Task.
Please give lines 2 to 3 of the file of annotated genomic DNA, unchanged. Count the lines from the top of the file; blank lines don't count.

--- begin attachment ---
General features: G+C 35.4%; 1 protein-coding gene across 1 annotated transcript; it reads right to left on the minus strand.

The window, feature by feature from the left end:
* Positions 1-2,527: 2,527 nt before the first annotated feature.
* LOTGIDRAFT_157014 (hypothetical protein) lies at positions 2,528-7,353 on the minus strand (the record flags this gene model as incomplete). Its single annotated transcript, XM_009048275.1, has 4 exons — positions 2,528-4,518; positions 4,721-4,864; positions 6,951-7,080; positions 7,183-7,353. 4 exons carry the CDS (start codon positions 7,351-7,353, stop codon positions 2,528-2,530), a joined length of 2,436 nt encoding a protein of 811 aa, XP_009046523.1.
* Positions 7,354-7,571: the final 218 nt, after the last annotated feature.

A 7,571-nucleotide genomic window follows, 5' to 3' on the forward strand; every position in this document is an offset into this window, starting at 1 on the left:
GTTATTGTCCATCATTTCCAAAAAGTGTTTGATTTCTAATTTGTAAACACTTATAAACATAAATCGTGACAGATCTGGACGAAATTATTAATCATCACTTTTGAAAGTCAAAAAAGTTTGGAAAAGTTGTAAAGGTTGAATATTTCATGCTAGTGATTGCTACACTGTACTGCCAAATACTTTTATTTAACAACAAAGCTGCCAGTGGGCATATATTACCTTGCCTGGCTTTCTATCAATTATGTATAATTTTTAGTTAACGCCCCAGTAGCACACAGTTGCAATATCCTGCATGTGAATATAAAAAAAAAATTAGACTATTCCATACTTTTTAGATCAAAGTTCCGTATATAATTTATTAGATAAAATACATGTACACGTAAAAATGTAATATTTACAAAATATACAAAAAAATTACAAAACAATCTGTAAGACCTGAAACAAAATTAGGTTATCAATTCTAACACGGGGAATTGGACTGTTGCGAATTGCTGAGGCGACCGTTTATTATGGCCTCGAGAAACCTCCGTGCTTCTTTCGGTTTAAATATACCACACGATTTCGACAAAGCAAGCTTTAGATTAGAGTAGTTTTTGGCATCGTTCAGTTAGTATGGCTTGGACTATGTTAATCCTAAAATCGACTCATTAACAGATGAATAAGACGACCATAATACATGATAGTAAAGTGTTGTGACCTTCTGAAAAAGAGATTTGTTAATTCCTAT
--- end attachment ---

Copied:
The window, feature by feature from the left end:
* Positions 1-2,527: 2,527 nt before the first annotated feature.